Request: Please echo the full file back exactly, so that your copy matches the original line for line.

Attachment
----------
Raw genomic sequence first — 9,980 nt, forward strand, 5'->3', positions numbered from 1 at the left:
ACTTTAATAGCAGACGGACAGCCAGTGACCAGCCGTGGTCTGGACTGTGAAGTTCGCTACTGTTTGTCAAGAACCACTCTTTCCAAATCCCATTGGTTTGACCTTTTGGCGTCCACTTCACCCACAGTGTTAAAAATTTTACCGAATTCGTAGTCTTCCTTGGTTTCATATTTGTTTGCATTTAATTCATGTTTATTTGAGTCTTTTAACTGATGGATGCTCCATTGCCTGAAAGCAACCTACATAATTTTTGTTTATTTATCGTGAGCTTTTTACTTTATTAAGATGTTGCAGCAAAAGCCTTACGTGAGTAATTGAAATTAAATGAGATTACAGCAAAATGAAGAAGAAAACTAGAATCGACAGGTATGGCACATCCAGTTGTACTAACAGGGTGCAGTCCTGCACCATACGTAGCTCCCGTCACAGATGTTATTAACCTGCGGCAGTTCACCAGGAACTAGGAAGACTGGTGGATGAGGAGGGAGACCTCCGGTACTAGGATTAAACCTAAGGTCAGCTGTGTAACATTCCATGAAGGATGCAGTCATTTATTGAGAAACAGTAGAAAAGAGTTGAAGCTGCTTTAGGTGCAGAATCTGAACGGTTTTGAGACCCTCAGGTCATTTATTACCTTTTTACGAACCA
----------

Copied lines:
Raw genomic sequence first — 9,980 nt, forward strand, 5'->3', positions numbered from 1 at the left:
ACTTTAATAGCAGACGGACAGCCAGTGACCAGCCGTGGTCTGGACTGTGAAGTTCGCTACTGTTTGTCAAGAACCACTCTTTCCAAATCCCATTGGTTTGACCTTTTGGCGTCCACTTCACCCACAGTGTTAAAAATTTTACCGAATTCGTAGTCTTCCTTGGTTTCATATTTGTTTGCATTTAATTCATGTTTATTTGAGTCTTTTAACTGATGGATGCTCCATTGCCTGAAAGCAACCTACATAATTTTTGTTTATTTATCGTGAGCTTTTTACTTTATTAAGATGTTGCAGCAAAAGCCTTACGTGAGTAATTGAAATTAAATGAGATTACAGCAAAATGAAGAAGAAAACTAGAATCGACAGGTATGGCACATCCAGTTGTACTAACAGGGTGCAGTCCTGCACCATACGTAGCTCCCGTCACAGATGTTATTAACCTGCGGCAGTTCACCAGGAACTAGGAAGACTGGTGGATGAGGAGGGAGACCTCCGGTACTAGGATTAAACCTAAGGTCAGCTGTGTAACATTCCATGAAGGATGCAGTCATTTATTGAGAAACAGTAGAAAAGAGTTGAAGCTGCTTTAGGTGCAGAATCTGAACGGTTTTGAGACCCTCAGGTCATTTATTACCTTTTTACGAACCA